8. stephanie(new comment) on December 3rd, 2008 10:29 am

    I would have to disagree about there being no 24 hour flu. My whole family is being swept by it right now, and we never ate the same thing. It started with one of my cousins about a week ago, sudden onset of vomiting and diarrhea, and withing 8 hours, was gone. 2 days later her brother and sister got it. The next day her mom got it, followed by her dad about 12 hours later. Then it hit my fiance about 3 days ago, and has just now hit me. Explain that.

  9. Sophie(new comment) on December 31st, 2008 10:25 am

    I completely agree. As for the previous comment, I’ve read that food born illness can also be passed via the oral-fecal route. Nasty thought, but even if someone vomits near you, and you inhale some of it in the air, you’re at risk of getting sick. You can even get salmonella by touching a door nob that someone else touched after having used the restroom without washing their hands.

    I agree with the facts in this post; fingers crossed, I rarely get stomach viruses, even when my little brother used to get them, precisely because I’m so anal about washing my hands and making sure the surfaces my food touch are clean. However, I’ve gotten sick after sharing a drink with him even the day before he comes down with symptoms!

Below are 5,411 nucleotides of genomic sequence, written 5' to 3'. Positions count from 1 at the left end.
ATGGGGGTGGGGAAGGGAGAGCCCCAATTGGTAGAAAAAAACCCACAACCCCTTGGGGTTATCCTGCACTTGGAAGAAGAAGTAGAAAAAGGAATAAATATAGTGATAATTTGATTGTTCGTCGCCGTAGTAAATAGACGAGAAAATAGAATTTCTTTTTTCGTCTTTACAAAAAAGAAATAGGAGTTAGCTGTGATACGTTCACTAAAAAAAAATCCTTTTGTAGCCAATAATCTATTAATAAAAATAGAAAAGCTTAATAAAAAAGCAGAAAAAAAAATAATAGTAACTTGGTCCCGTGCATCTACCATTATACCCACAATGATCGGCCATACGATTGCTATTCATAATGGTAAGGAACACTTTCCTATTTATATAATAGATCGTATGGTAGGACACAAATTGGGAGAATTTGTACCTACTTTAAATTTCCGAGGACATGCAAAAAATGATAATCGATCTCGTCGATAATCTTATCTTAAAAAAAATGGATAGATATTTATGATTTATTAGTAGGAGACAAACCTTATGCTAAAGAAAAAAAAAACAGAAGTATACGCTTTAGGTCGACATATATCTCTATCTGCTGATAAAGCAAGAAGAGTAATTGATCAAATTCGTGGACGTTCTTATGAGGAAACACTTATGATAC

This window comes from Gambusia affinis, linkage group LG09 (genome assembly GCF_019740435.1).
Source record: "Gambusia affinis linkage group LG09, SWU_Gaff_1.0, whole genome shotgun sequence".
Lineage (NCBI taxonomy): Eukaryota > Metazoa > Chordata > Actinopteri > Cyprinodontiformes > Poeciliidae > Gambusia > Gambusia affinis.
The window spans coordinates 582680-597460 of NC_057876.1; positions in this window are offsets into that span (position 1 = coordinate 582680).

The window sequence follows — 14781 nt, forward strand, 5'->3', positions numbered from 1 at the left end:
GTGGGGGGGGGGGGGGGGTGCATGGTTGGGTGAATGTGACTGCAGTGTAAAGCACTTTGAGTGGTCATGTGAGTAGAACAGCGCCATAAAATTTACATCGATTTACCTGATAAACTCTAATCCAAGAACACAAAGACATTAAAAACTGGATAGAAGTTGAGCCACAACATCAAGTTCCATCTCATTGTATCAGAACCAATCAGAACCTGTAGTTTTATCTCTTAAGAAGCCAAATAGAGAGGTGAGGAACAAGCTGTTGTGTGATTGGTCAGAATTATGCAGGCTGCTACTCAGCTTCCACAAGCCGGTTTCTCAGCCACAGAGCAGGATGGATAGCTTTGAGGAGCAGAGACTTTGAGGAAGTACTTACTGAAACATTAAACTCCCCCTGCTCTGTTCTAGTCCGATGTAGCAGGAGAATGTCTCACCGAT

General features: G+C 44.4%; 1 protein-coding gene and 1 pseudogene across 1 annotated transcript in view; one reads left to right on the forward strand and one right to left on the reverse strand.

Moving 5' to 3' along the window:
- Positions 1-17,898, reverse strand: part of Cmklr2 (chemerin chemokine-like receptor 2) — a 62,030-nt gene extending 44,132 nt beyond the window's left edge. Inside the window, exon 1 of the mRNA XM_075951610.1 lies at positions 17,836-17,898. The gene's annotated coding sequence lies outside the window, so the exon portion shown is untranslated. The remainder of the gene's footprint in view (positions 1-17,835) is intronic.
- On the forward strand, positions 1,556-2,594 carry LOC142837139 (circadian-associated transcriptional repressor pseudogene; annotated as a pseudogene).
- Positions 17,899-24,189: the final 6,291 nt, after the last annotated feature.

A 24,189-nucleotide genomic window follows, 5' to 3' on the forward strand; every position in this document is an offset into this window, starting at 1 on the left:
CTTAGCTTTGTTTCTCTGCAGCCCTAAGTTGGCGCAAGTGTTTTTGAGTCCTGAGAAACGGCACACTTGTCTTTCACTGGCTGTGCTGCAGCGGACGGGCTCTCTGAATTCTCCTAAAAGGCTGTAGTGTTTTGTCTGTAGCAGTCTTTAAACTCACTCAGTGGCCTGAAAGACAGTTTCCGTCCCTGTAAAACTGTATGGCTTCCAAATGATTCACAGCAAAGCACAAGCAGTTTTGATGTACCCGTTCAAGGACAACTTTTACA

Great post!

  10. isa savings(new comment) on January 15th, 2009 4:01 am

    It’s that time again in the UK and everyone around me must have caught this horrible virus. I will stick to your advice and see if I get immune.

  11. Meeting rooms(new comment) on February 5th, 2009 4:43 am

    Apparently, flu has gone but the snow is back with severe cold. Cover up and be careful of the icy pavements.

  12. Dr. Josh stanford(new comment) on March 15th, 2010 6:44 am

    24 HOUR FLU is also caused by bacteria from pet animals…for example dog’s saliva.

  13. Natalie Office Chairs(new comment) on May 3rd, 2010 3:46 am

    I do agree with some of the points made but seriously, a cold or the flu, will get you at some point, one can’t really avoid making contact with someone that has the virus.

    Good article all the same.